Ben Boychuk

Focus on ‘racist’ cops misses the bigger picture

A California Highway Patrol officer keeps protesters from blocking Interstate 980 in Oakland on Tuesday. The message of criticizing police killings is being lost in the street demonstrations.
A California Highway Patrol officer keeps protesters from blocking Interstate 980 in Oakland on Tuesday. The message of criticizing police killings is being lost in the street demonstrations. The Associated Press

Saturday is the National Day of Anger. You haven’t heard? If some far-left websites are to be believed, millions of Americans are taking to the streets right now in a “wave of indignation” from San Francisco to New York City.

Why so angry?

Well, as the saying goes, if you aren’t angry you aren’t paying attention. They’re angry about Michael Brown, Eric Garner, and dozens of other black men who have died at the hands of police. The “consensus” among protesters, according to the San Francisco Chronicle the other day, is that “law enforcement in the U.S. is poisoned by racial bias that wounds or kills people of color and must change.”

Something must change, but maybe it’s the way we think about law enforcement in general.

The racial disparities in these stories seem tailor-made for reaching pat conclusions. Most residents of Ferguson, Mo., are black and most police officers there are white. Obviously racism. Activists – up to and including New York City Mayor Bill de Blasio – accuse the NYPD of racially biased policing. Surely there’s something to the claim, right?

How nice it must be to see the world in such black-and-white terms. Rarely are social and political problems ever so simple. Then again, street protests rarely lend themselves to nuance. It’s tough to reason with a demonstrator playing dead in the middle of a highway, or a brick smashing through a storefront window. Shutting down Interstate 5 in San Diego or I-80 in Oakland is disruptive. But it isn’t terribly persuasive.

If you think the system is inherently racist, you aren’t paying attention. Americans distrust government institutions writ large, and the police are not exempt.

In a Pew Research Center poll published this week, 57 percent of respondents said they thought NYPD Officer Daniel Pantaleo should have faced manslaughter charges in Garner’s death. Another Pew poll released two weeks after Brown’s death in August found that Americans distrust and largely disapprove of the way police use force, hold misbehaving officers accountable and deal with racial minorities. Not surprisingly, a large majority of blacks distrust the police more than whites.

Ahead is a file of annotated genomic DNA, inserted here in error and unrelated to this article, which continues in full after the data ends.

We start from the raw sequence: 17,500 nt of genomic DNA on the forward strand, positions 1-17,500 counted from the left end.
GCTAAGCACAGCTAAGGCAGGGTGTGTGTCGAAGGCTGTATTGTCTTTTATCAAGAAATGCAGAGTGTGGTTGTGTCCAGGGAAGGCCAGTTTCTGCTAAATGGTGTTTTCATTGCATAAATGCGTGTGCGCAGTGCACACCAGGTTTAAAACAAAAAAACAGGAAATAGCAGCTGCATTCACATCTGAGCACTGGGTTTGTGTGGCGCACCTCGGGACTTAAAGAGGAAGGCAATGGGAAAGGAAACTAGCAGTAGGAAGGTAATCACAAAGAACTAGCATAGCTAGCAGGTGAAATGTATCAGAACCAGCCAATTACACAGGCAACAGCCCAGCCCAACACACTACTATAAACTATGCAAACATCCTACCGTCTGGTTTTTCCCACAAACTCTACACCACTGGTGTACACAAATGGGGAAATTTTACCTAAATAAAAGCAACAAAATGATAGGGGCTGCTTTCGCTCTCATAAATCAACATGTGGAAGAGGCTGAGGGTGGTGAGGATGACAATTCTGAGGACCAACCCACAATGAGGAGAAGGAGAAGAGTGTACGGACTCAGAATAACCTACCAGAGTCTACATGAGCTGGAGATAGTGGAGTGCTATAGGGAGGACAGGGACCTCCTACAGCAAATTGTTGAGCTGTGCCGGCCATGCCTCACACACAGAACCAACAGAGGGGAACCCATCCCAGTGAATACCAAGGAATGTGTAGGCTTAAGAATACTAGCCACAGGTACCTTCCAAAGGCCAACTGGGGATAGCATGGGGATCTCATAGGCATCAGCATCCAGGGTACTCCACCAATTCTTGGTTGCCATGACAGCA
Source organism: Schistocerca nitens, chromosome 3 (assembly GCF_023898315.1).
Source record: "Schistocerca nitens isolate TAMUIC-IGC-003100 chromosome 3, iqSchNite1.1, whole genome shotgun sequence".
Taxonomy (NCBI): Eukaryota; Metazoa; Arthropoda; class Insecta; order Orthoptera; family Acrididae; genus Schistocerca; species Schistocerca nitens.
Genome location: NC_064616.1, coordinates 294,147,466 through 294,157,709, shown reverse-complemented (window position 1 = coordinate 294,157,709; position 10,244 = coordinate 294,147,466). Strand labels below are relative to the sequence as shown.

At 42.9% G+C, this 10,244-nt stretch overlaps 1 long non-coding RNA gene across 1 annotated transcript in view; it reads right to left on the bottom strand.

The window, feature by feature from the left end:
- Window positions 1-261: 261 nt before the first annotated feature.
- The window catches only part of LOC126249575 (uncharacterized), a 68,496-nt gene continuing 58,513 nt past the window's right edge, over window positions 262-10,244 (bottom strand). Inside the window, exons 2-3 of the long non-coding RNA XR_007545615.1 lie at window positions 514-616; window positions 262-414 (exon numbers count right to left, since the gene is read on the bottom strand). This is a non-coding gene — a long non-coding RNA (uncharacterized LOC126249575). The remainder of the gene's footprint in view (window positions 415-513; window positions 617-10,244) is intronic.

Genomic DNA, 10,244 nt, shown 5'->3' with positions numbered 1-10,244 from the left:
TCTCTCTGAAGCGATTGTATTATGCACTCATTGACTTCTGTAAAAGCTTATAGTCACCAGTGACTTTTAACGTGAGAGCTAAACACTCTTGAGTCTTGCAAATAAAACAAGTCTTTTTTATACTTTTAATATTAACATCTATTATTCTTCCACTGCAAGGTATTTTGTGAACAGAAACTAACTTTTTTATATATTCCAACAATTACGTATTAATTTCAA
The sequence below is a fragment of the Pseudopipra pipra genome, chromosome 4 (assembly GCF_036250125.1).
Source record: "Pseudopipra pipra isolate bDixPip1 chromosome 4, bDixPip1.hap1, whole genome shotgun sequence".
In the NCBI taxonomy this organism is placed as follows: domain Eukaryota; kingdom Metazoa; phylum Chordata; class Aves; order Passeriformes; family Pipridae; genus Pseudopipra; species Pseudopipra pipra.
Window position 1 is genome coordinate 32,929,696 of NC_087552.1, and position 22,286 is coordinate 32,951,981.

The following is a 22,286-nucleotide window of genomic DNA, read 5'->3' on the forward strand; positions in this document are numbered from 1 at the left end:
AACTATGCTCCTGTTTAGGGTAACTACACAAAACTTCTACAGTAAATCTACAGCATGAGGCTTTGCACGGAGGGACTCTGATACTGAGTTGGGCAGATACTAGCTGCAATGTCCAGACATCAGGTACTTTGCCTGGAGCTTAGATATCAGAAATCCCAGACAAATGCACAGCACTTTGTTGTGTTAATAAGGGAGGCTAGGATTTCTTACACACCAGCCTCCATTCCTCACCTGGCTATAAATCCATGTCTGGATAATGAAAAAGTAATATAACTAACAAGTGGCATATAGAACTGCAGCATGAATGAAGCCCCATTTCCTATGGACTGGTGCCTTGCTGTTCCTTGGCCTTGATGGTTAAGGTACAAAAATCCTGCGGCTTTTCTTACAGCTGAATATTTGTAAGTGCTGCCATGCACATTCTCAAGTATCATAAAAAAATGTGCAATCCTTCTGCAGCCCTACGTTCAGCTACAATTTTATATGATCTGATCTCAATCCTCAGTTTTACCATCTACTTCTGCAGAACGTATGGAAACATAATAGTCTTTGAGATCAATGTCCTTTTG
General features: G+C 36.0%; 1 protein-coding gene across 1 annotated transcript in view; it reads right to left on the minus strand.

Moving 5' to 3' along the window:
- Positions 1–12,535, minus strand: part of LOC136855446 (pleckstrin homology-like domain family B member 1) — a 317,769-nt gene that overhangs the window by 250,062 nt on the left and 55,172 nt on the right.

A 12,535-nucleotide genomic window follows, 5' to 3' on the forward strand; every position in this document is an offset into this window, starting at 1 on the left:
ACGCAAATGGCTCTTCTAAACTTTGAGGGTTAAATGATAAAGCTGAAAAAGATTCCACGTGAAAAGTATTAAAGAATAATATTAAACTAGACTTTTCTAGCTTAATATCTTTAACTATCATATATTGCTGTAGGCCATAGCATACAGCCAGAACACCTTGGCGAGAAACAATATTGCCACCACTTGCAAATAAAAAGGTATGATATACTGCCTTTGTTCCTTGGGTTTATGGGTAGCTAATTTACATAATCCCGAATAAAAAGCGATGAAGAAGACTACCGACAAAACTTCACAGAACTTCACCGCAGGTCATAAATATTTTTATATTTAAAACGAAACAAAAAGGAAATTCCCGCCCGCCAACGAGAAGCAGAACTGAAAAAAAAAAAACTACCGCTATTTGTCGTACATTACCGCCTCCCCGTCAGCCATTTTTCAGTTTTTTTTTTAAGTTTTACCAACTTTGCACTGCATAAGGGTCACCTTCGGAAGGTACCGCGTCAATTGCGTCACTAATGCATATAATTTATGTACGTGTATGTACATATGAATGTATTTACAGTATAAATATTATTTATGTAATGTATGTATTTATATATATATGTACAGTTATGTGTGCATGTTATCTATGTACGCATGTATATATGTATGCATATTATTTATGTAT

But our attitudes are contradictory, as usual. When asked about local police, those same people surveyed said they generally approve – though the gaps between black and white respondents remained wide.

This should come as no surprise. We believe public schools are terrible, but our neighborhood school is just fine. We hate politicians, but our guy isn’t too bad. The cops in Ferguson are obviously racists, but police in our city are generally unbiased.

What’s missing here is a serious discussion – as opposed to street sloganeering – about the limits of police power. For conservatives, this is a challenge. Law and order are crucial elements of a free society. We are “a government of laws, and not of men,” as John Adams declared.

But in the 21st century, we are a government of too many laws and too many bureaucrats. We have thousands upon thousands of rules and regulations, all backed by the implicit threat of force. Our legislators send around 1,000 bills to Gov. Jerry Brown for his signature every year, many for “our own good.”

True, cops go where the criminals are. They also enforce the laws, not matter how ill-conceived, idiotic or unjust.

What’s more, a web of laws and court rulings over the course of three decades effectively immunizes police from prosecution in all but the most egregious cases. And when you encounter bad people every day, it’s easy to begin to see Joe and Jane Citizen as would-be criminals. A police officer need only say he feared for his life to justify killing an unarmed civilian. This is an untenable situation for everyone.

The slogan du jour is “black lives matter.” Of course they do. All lives matter. But to say so today is somehow to denigrate black lives. What nonsense.

To say all lives matter is to reaffirm a very old idea, summed up on a piece of parchment fewer and fewer Americans seem to take seriously: All men are created equal, endowed by their creator with certain unalienable rights.

No, not just the male sex. And not just white men, either, as Martin Luther King, Jr. understood when he pointed to the Declaration of Independence to move a segregated America into making good on its promise of liberty and equality under the law. We mean “men” in the old sense, before we collectively lost our minds – humanity.

Saturday’s political street theater amounts to a tragic missed opportunity. This “Day of Anger” is a tantrum, and branding cops as racists is a trivial pursuit. Burn down the system? Fine. And replace it with what?

We don’t need a police state, and we don’t need an administrative state. We need a strictly limited state. That’s a goal that should unite Americans left and right.

Ben Boychuk is associate editor of the Manhattan Institute’s City Journal. Contact him at